broadsideblog

The terrible cost of reporting real news — Anthony Shadid, 43, dies at Syrian border

In books, journalism, Media, men, news, politics, religion, war, work on February 17, 2012 at 7:21 pm
DSC_9789.JPG

DSC_9789.JPG (Photo credit: Terissa Schor)

It is with terrible shock and sadness that journalists of all ages, working in all media worldwide, are today mourning the sudden and awful death of veteran foreign correspondent Anthony Shadid, working for The New York Times, who died of an asthma attack while trying to move secretly into Syria with Times photographer Tyler Hicks.

From today’s New York Times front page story:

Mr. Shadid, 43, had been reporting inside Syria for a week, gathering information on the Free Syrian Army and other armed elements of the resistance to the government of President Bashar al-Assad, whose military forces have been engaged in a harsh repression of the political opposition in a conflict that is now nearly a year old.

The Syrian government, which tightly controls foreign journalists’ activities in the country, had not been informed of his assignment by The Times.

The exact circumstances of Mr. Shadid’s death and his precise location inside Syria when it happened were not immediately clear.

But Mr. Hicks said that Mr. Shadid, who had asthma and had carried medication with him, began to show symptoms as both of them were preparing to leave Syria on Thursday, and the symptoms escalated into what became a fatal attack. Mr. Hicks telephoned his editors at The Times, and a few hours later he was able to take Mr. Shadid’s body into Turkey.

Forgive a rant here from a writer who has worked at three major daily newspapers and whose husband covered the end of the Bosnian war.

There is a very real cost to reporting very real news.

And this is it, the terrible death — with his colleague trying CPR for 30 minutes to revive him, then carrying his dead body over the border into Turkey — of a writer many of us have revered for decades for his brilliant Mideast reporting.

Soldiers expect to see their comrades killed, instantly. They often have a medic or Medevac copter to evacuate a wounded soldier…Journalists and photographers working independently, working with local fixers in dangerous territory, do not.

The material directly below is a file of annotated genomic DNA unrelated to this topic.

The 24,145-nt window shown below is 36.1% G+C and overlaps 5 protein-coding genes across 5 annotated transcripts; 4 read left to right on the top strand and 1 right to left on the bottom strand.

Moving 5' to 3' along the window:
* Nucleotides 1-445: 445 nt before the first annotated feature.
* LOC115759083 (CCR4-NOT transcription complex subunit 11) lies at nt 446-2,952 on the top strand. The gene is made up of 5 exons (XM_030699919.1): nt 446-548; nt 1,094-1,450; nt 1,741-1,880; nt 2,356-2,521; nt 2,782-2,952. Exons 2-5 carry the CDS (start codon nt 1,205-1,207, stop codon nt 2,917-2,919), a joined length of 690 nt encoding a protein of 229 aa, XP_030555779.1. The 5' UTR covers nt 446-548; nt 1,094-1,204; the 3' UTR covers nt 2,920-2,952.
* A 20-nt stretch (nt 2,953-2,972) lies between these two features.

The next time you gulp down what Facebook — risibly — calls a “news feed” or scan the headlines of yet another celebrity scandal, perhaps mistaking that for journalism, please say a prayer for Shadid and Hicks and all the men and women, armed only with bravery, street smarts, cameras, microphones and notebooks, committed passionately to bringing us the real stuff.

This is what news is.

This is what it can truly cost.

If you want to know more about journalists and how they are treated for trauma, visit this website, for the Dart Center, which has helped several of my colleagues heal from such work.

  1. Excellent post on an issue that doesn’t receive enough attention. He was an incredible writer; what a terrible loss.

    • Thanks.

      Jose and I wish there were something we could do for Tyler, but it’s not clear what, if anything, that might be.

      In these times, too many people seem to think information and news is spewed from some machine, not — as here, and is often the reality — gathered at great personal risk by brilliant and committed professional story-tellers.

      The tribe has lost a major member.

  2. A pertinent reminder of the real cost of journalism. It’s ironic that many people feel it’s reasonable to deride journalists, yet expect them to deliver the news the instant it’s happening and whatever the risk. Journalists get minimal support throughout their reporting despite the horrors they often see day-to-day even locally.

    The ultimate price they pay for the news is their own life….and the stats on that are simply not known to most people (would they care even it they knew?) I wasn’t unhappy when my daughter left journalism behind. My sympathies in your loss.

  3. Thanks for this post – it covers a very sad event. I think you’ve said it well in the comment above: this is ‘brave reporting’. And we need brave reporters. I love that old journalism maxim: the truth must always be told. Some people are so committed to finding out that truth, and bringing that truth to us, that their lives end up being in grave danger. Despite the derision mentioned above, journalism is indeed one of the bravest – and most necessary – professions we have. (PS I don’t count myself as a journalist.)

  4. I wish more people understood what it really takes to gather real news (versus “fake” news like corporate press releases or celebrity BS) and how it can be terribly dangerous. Shadid left behind a young child and a wife; Joao Silva, about whom I have also blogged, is a photographer whose both legs were blown off when he stepped on a landmine. He also works for the NYT — and he plans to get back out there.

    My husband and I, both working in this field, are also friends with many career shooters and journos, so we feel a great sense of pride in these people and loss when they are injured and killed.

  5. Indeed there should be pride in their work and great courage, and sympathy for those left behind most especially their children..

  6. [...] Well stated, Broadside. Read her full post. [...]

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